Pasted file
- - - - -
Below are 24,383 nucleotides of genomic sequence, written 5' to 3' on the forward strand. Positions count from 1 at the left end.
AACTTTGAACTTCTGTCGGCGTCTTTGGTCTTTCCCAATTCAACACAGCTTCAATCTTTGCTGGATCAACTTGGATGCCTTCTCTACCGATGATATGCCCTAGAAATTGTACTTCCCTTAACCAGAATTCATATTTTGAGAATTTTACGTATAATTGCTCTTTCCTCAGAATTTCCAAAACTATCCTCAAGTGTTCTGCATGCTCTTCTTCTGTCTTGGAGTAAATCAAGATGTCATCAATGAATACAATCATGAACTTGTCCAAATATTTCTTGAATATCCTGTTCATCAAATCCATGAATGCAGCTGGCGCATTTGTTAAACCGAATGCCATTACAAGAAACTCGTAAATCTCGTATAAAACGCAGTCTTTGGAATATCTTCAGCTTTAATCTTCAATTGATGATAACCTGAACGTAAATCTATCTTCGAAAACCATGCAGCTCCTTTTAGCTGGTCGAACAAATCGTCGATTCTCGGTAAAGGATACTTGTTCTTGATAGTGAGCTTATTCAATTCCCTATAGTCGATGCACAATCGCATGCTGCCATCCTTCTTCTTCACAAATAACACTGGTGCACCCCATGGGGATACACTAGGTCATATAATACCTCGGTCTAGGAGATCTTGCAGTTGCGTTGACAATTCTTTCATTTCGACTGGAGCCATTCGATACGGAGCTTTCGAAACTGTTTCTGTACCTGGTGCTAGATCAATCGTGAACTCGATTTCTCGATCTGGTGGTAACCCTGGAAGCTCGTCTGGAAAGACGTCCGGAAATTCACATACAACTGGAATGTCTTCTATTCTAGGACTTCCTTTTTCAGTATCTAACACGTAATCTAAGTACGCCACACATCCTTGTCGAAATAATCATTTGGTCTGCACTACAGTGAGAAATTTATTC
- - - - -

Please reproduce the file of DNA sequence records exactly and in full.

Below are 24,383 nucleotides of genomic sequence, written 5' to 3' on the forward strand. Positions count from 1 at the left end.
AACTTTGAACTTCTGTCGGCGTCTTTGGTCTTTCCCAATTCAACACAGCTTCAATCTTTGCTGGATCAACTTGGATGCCTTCTCTACCGATGATATGCCCTAGAAATTGTACTTCCCTTAACCAGAATTCATATTTTGAGAATTTTACGTATAATTGCTCTTTCCTCAGAATTTCCAAAACTATCCTCAAGTGTTCTGCATGCTCTTCTTCTGTCTTGGAGTAAATCAAGATGTCATCAATGAATACAATCATGAACTTGTCCAAATATTTCTTGAATATCCTGTTCATCAAATCCATGAATGCAGCTGGCGCATTTGTTAAACCGAATGCCATTACAAGAAACTCGTAAATCTCGTATAAAACGCAGTCTTTGGAATATCTTCAGCTTTAATCTTCAATTGATGATAACCTGAACGTAAATCTATCTTCGAAAACCATGCAGCTCCTTTTAGCTGGTCGAACAAATCGTCGATTCTCGGTAAAGGATACTTGTTCTTGATAGTGAGCTTATTCAATTCCCTATAGTCGATGCACAATCGCATGCTGCCATCCTTCTTCTTCACAAATAACACTGGTGCACCCCATGGGGATACACTAGGTCATATAATACCTCGGTCTAGGAGATCTTGCAGTTGCGTTGACAATTCTTTCATTTCGACTGGAGCCATTCGATACGGAGCTTTCGAAACTGTTTCTGTACCTGGTGCTAGATCAATCGTGAACTCGATTTCTCGATCTGGTGGTAACCCTGGAAGCTCGTCTGGAAAGACGTCCGGAAATTCACATACAACTGGAATGTCTTCTATTCTAGGACTTCCTTTTTCAGTATCTAACACGTAATCTAAGTACGCCACACATCCTTGTCGAAATAATCATTTGGTCTGCACTACAGTGAGAAATTTATTC